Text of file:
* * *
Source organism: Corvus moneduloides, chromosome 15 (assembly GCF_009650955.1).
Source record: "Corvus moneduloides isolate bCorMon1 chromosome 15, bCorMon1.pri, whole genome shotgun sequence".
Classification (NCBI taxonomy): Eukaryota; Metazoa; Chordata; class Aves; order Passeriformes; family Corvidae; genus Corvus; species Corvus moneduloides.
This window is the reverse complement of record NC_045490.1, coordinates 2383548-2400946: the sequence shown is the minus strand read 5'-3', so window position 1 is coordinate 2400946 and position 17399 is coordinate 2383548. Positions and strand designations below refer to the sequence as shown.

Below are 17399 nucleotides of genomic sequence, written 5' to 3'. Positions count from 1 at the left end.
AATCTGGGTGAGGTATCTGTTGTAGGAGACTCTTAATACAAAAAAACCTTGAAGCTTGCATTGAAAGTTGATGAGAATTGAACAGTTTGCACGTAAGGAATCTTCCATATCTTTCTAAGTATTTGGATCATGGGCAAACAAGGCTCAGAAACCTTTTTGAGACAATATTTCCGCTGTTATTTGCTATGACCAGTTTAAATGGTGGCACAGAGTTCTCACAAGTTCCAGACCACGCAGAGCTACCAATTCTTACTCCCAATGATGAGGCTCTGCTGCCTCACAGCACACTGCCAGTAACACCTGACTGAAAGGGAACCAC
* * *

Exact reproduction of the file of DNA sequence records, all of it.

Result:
Source organism: Corvus moneduloides, chromosome 15 (assembly GCF_009650955.1).
Source record: "Corvus moneduloides isolate bCorMon1 chromosome 15, bCorMon1.pri, whole genome shotgun sequence".
Classification (NCBI taxonomy): Eukaryota; Metazoa; Chordata; class Aves; order Passeriformes; family Corvidae; genus Corvus; species Corvus moneduloides.
This window is the reverse complement of record NC_045490.1, coordinates 2383548-2400946: the sequence shown is the minus strand read 5'-3', so window position 1 is coordinate 2400946 and position 17399 is coordinate 2383548. Positions and strand designations below refer to the sequence as shown.

Below are 17399 nucleotides of genomic sequence, written 5' to 3'. Positions count from 1 at the left end.
AATCTGGGTGAGGTATCTGTTGTAGGAGACTCTTAATACAAAAAAACCTTGAAGCTTGCATTGAAAGTTGATGAGAATTGAACAGTTTGCACGTAAGGAATCTTCCATATCTTTCTAAGTATTTGGATCATGGGCAAACAAGGCTCAGAAACCTTTTTGAGACAATATTTCCGCTGTTATTTGCTATGACCAGTTTAAATGGTGGCACAGAGTTCTCACAAGTTCCAGACCACGCAGAGCTACCAATTCTTACTCCCAATGATGAGGCTCTGCTGCCTCACAGCACACTGCCAGTAACACCTGACTGAAAGGGAACCAC